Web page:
Hello hello and welcome or welcome back to my little corner of the internet. Today I’m bringing you my review of All Our Hidden Gifts, which was my first completed read of June, and ticked off a couple of boxes for points on my Whatever-A-Thon challenge too. If you’re not sure what I’m talking about, just click that link, and all will be explained!
As I said, this was my first finished book of June this year. I actually picked it up to pass the time while my Kindle was charging with an ARC I needed to read on it, and got so absorbed in the world that unfolded in the pages that I kept going. Here’s the synopsis.
A dark and supernatural contemporary teen debut by multi-talented author and journalist Caroline O’Donoghue.
Maeve Chambers doesn’t have much going for her. Not only does she feel like the sole idiot in a family of geniuses, she managed to drive away her best friend Lily a year ago. But when she finds a pack of dusty old tarot cards at school, and begins to give scarily accurate readings to the girls in her class, she realizes she’s found her gift at last. Things are looking up – until she discovers a strange card in the deck that definitely shouldn’t be there. And two days after she convinces her ex-best friend to have a reading, Lily disappears.
Can Maeve, her new friend Fiona and Lily’s brother Roe find her? And will Maeve’s new gift be enough to bring Lily back, before she’s gone for good?
One of the reasons I decided to pick this book up when I did was because of the Whatever-A-Thon prompt to find a book that looked like a Pride flag – with June being Pride month – and this cover reminded me very strongly of the bisexual Pride colours. This ends up being very relevant, as we have a strong storyline surrounding gender idenity, sexual orientation, and hate crime directed at LGBT persons within the pages.
What I thought was particularly clever about the way this book was written was the way the magical side of things gradually increased. It went from being a pack of tarot cards, to being able to read them, to something much, much darker by the end of the book. This constant build up of both suspense and power really kept my attention from wandering as I needed to know just what was going to happen next.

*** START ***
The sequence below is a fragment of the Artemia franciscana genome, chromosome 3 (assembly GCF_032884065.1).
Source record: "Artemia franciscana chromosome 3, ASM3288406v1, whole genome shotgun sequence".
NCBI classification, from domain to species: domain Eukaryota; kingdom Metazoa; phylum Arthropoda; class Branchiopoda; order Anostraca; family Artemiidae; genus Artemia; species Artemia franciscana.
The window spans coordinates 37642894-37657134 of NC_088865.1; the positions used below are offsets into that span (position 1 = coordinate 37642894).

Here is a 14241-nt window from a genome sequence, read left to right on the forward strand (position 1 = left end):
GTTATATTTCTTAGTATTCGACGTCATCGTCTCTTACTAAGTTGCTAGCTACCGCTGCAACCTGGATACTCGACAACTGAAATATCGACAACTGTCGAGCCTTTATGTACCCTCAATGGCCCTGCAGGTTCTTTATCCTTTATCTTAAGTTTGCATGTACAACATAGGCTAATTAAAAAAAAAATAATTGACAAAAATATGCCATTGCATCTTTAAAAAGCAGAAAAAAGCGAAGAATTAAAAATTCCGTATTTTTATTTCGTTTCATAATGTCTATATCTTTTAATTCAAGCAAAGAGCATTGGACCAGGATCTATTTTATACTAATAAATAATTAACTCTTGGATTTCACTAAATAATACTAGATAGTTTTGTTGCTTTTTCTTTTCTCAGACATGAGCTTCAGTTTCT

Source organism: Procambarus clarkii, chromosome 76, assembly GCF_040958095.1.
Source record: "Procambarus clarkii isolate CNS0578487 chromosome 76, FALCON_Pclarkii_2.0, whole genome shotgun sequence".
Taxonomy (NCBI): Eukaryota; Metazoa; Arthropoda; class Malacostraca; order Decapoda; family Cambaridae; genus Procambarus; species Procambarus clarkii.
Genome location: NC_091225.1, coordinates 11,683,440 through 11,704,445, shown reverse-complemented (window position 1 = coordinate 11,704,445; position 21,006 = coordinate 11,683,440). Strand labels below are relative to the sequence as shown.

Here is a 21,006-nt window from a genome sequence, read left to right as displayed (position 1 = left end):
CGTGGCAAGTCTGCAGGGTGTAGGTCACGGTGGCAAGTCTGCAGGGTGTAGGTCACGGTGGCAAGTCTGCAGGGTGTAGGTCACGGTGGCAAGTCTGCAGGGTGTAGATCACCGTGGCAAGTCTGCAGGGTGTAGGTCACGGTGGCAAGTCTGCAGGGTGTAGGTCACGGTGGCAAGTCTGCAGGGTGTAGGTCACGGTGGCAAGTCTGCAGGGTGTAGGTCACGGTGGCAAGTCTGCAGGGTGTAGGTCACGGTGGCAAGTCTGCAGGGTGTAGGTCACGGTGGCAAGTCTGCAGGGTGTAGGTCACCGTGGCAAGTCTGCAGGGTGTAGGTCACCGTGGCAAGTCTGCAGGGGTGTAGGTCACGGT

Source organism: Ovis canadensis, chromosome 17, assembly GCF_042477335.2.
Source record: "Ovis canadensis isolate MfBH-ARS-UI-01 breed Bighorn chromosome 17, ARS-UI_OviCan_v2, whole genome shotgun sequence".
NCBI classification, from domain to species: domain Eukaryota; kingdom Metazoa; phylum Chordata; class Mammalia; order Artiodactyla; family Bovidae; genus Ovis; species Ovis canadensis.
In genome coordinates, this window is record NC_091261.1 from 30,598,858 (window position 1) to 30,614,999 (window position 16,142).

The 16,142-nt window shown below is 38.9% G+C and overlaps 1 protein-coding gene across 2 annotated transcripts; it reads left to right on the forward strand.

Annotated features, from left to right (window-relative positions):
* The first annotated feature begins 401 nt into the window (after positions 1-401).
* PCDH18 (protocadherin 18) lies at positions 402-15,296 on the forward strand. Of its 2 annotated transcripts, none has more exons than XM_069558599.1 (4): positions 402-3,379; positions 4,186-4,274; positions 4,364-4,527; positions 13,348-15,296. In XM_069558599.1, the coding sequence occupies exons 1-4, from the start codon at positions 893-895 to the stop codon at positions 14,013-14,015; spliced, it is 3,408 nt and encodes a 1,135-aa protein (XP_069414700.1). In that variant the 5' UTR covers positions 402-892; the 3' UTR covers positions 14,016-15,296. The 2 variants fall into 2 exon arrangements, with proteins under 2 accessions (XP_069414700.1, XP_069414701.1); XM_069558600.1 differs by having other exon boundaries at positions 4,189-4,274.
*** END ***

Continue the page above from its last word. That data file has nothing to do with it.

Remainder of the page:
I also thought this book managed to send out some really powerful, important messages from within its pages. Obviously – don’t do hate crime. It makes you an arsehole. Big message there. But there were also other messages, those about struggling to fit in as a teenager, trying to find our place in the world and not always handling it well, and more positive messages, about learning how to set healthy boundaries for ourselves and others around us.
I ended up rating this book four stars on Good Reads; it’s a book I would happily recommend to friends who are both / either LGBT and / or interested in the occult, but also those who enjoy young adult fiction and want examples of why I read it now. This book was such a positive example of modern young adult fiction in many ways that it’s a great demonstration of why the genre is so popular, with young adults, and with adults too.